Angelique Kerber will start into the world’s most important grass court tournament on Tuesday in a duel between two former Wimbledon finalists and Vera Zvonareva. For many, the Kieler is one of the top favourites for the title on Church Road. She herself tries not to let the pressure get too great.
By Ulrike Weinrich from Wimbledon
When Angelique Kerber recently asked a pointed questioner in Mallorca who would win the coveted Wimbledon title, the Kieler reacted extremely quick-witted. “Roger – Roger Federer,” Kerber replied – and grinned.
Knowing that the journalist actually wanted to know in the small discussion round on the first floor of the Country Club of Santa Ponsa who would land the big coup with the ladies in the southwest of London in 2018. Of course, the 30-year-old knows that she herself belongs to the illustrious circle of those who are at the top of the list of top favourites.
This is partly due to her past – and her final appearance in Wimbledon 2016 – and her love of lush green, which fits so perfectly with her playing style. But also the present, in which “Angie” is in strong condition. In Eastbourne last Friday, the world ranking tenth lost the semi-final duel with the later tournament winner Caroline Wozniacki (Denmark) in just three sets.
In the second round Kerber even had a match point against the world’s number two. However, there was not much time for annoyance. “It helped me that Wimbledon was at the door,” she told me about the frustration at express speed. A few hours after leaving Eastbourne, the two-time Grand Slam winner was already sitting in her car in the direction of London.
New game, new luck. And not just anywhere, but at one of their favorite events. “Wimbledon is Wimbledon. I think everyone in the world knows it. The memories I have collected there in recent years are something special, something special for me,” she said.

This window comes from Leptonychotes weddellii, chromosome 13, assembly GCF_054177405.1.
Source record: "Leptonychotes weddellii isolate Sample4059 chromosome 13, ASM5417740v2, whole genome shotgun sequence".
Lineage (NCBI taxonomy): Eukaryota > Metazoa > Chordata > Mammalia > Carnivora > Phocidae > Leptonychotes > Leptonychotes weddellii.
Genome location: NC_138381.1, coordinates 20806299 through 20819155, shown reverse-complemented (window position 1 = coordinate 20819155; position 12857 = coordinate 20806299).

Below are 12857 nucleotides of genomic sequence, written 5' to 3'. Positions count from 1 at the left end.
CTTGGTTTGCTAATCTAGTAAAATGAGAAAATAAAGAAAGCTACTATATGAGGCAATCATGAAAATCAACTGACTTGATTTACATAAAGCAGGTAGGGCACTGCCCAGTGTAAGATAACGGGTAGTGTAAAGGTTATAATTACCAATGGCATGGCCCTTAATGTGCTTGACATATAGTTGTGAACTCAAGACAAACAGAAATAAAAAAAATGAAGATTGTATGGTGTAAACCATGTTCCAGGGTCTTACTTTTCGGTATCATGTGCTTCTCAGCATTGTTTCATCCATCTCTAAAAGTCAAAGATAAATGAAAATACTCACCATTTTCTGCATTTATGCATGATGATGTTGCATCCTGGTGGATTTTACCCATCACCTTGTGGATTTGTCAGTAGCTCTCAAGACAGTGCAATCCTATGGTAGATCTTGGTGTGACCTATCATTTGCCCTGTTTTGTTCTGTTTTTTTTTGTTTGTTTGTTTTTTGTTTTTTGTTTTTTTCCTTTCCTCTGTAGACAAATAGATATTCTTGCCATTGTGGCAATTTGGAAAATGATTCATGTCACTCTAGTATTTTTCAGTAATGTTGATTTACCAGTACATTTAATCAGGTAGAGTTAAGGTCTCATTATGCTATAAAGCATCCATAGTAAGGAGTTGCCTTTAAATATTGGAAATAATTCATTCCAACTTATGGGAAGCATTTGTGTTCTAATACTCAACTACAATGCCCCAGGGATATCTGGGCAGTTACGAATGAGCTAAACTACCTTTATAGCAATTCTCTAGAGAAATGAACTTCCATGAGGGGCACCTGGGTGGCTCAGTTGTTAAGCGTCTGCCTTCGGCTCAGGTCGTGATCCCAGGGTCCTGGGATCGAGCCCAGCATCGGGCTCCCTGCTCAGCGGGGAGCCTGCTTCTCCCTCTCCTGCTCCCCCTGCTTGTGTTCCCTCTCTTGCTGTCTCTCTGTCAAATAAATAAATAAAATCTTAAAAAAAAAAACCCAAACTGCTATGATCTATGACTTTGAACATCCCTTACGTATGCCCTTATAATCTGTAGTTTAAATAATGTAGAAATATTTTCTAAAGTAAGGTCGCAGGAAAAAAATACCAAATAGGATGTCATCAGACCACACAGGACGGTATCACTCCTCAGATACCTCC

But Kerber doesn’t want to think too much about her good record on the holy turf, the final (2016), the semi-final (2012) and another quarter-final (2014) at the elite All England Lawn Tennis Club. The myth of Wimbledon is meant to inspire, not to paralyze, which is why she takes a sober approach: “One tries to put all this off. You go out there – and the court is just as big, the opponents are the same as in the other tournaments”.
But Kerber knows and feels that the lawn optimally multiplies its strengths. “Angie moves very well – and she beats from low positions. There she has a great control and balance. This is extremely important and effective for playing on grass. Gras and Angie, that fits,” said Toni Nadal, uncle and ex-coach of sand court king Rafael Nadal (Spain) recently in the tennisnet interview.
Uncle Toni therefore did not rely on the Czech Petra Kvitova, who has the best record of five tournament wins this season, or on his countrywoman and defending champion Garbine Muguruza, but on Kerber: “Last year I saw her round of 16 against Muguruza in Wimbledon. Angelique had so many opportunities to win this duel,” Toni Nadal recalled: “Muguruza was no better, but she won the tournament a few days later. And I think Angie will play better this time than 2017.”
Kerber, however, makes no secret of her profound relationship with the green lawn. When, about a week after her quarter-final defeat at the French Open against industry leader Simona Halep (Romania), she entered the grass to train for the first time this year, she felt “like home”. But she also knows: “Anything can happen at the Grand Slams, these tournaments have their own rules”.
Perhaps it’s a good omen that Kerber is now advertising as a brand ambassador for the leading operator of business jets. Just like Roger Federer, who is aiming for his ninth Wimbledon coronation – and for Kerber, as you know, the title favourite, Roger!